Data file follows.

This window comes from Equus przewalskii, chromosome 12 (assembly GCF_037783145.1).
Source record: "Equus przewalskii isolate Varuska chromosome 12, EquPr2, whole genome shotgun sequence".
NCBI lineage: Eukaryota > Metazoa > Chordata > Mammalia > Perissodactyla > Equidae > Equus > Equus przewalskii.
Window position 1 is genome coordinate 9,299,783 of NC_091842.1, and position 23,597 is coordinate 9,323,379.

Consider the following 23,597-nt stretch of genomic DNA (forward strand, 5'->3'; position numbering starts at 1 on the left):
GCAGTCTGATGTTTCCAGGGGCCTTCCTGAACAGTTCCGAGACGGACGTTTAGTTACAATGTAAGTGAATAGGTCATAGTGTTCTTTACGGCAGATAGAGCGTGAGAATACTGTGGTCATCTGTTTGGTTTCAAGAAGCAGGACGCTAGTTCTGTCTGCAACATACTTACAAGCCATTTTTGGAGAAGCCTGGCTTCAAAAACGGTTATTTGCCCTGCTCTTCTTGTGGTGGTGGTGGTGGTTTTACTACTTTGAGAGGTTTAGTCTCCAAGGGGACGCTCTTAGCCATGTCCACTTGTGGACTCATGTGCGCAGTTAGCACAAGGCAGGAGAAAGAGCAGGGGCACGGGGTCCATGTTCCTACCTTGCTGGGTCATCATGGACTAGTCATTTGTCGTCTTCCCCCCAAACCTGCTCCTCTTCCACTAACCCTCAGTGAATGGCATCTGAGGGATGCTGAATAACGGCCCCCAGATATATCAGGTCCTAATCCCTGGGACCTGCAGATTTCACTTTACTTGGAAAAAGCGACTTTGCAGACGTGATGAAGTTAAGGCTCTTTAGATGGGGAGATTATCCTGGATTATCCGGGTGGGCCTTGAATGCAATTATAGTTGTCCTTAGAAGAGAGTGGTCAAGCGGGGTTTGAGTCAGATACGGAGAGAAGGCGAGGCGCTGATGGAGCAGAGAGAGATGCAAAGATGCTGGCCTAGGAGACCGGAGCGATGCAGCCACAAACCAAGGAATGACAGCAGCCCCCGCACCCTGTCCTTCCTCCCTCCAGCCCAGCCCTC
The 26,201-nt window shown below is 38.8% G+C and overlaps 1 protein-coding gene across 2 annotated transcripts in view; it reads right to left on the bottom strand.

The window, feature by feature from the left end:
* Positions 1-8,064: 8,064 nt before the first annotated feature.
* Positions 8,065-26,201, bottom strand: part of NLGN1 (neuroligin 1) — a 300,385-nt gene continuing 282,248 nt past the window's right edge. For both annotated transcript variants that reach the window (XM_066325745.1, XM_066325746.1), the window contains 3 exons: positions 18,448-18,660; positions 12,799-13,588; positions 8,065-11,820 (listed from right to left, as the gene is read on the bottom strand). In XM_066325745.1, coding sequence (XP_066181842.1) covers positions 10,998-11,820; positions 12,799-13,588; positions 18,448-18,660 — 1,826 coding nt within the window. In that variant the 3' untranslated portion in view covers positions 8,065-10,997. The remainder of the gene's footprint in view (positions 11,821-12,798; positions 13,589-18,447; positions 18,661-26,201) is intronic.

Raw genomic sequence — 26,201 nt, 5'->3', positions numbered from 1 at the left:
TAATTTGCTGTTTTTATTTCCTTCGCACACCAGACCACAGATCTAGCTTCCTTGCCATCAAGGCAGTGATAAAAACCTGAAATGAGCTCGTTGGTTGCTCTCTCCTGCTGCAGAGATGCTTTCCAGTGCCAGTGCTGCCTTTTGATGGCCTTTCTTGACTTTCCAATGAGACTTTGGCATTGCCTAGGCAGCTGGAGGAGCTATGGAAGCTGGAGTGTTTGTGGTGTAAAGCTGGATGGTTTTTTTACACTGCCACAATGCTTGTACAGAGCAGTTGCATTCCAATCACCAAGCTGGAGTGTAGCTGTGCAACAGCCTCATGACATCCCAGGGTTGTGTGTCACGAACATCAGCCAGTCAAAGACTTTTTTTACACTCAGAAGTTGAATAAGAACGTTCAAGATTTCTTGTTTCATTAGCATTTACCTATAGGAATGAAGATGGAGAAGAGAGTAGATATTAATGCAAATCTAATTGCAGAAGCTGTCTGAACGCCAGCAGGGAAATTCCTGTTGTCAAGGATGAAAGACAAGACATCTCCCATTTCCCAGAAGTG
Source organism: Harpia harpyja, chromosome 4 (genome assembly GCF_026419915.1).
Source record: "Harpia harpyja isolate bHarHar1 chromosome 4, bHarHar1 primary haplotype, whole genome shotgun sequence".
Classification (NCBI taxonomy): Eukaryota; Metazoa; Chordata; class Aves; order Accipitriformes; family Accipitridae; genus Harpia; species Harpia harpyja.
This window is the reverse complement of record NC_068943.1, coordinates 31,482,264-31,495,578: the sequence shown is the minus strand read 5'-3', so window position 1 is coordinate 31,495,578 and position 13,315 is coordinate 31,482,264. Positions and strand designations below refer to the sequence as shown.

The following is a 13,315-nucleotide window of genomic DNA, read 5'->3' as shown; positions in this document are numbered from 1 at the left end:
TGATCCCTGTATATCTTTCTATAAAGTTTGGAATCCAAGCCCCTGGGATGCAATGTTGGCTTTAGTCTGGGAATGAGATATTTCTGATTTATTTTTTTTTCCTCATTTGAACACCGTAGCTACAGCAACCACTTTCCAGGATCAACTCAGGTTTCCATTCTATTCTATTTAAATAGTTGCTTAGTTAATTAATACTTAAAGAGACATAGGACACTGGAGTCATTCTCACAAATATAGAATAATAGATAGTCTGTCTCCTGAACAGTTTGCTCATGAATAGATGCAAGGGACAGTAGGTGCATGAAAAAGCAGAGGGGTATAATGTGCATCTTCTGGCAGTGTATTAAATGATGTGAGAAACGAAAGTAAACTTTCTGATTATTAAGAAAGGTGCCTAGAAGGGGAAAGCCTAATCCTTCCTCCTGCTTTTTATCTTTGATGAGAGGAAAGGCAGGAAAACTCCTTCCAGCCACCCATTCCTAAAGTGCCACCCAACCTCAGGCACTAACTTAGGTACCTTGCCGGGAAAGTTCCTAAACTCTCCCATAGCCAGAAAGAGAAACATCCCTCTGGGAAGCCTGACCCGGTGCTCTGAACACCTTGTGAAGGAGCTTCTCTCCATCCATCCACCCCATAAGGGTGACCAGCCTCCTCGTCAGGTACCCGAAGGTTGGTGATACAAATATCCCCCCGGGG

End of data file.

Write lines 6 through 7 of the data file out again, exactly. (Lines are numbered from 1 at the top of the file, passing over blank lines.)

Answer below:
GCAGTCTGATGTTTCCAGGGGCCTTCCTGAACAGTTCCGAGACGGACGTTTAGTTACAATGTAAGTGAATAGGTCATAGTGTTCTTTACGGCAGATAGAGCGTGAGAATACTGTGGTCATCTGTTTGGTTTCAAGAAGCAGGACGCTAGTTCTGTCTGCAACATACTTACAAGCCATTTTTGGAGAAGCCTGGCTTCAAAAACGGTTATTTGCCCTGCTCTTCTTGTGGTGGTGGTGGTGGTTTTACTACTTTGAGAGGTTTAGTCTCCAAGGGGACGCTCTTAGCCATGTCCACTTGTGGACTCATGTGCGCAGTTAGCACAAGGCAGGAGAAAGAGCAGGGGCACGGGGTCCATGTTCCTACCTTGCTGGGTCATCATGGACTAGTCATTTGTCGTCTTCCCCCCAAACCTGCTCCTCTTCCACTAACCCTCAGTGAATGGCATCTGAGGGATGCTGAATAACGGCCCCCAGATATATCAGGTCCTAATCCCTGGGACCTGCAGATTTCACTTTACTTGGAAAAAGCGACTTTGCAGACGTGATGAAGTTAAGGCTCTTTAGATGGGGAGATTATCCTGGATTATCCGGGTGGGCCTTGAATGCAATTATAGTTGTCCTTAGAAGAGAGTGGTCAAGCGGGGTTTGAGTCAGATACGGAGAGAAGGCGAGGCGCTGATGGAGCAGAGAGAGATGCAAAGATGCTGGCCTAGGAGACCGGAGCGATGCAGCCACAAACCAAGGAATGACAGCAGCCCCCGCACCCTGTCCTTCCTCCCTCCAGCCCAGCCCTC
The 26,201-nt window shown below is 38.8% G+C and overlaps 1 protein-coding gene across 2 annotated transcripts in view; it reads right to left on the bottom strand.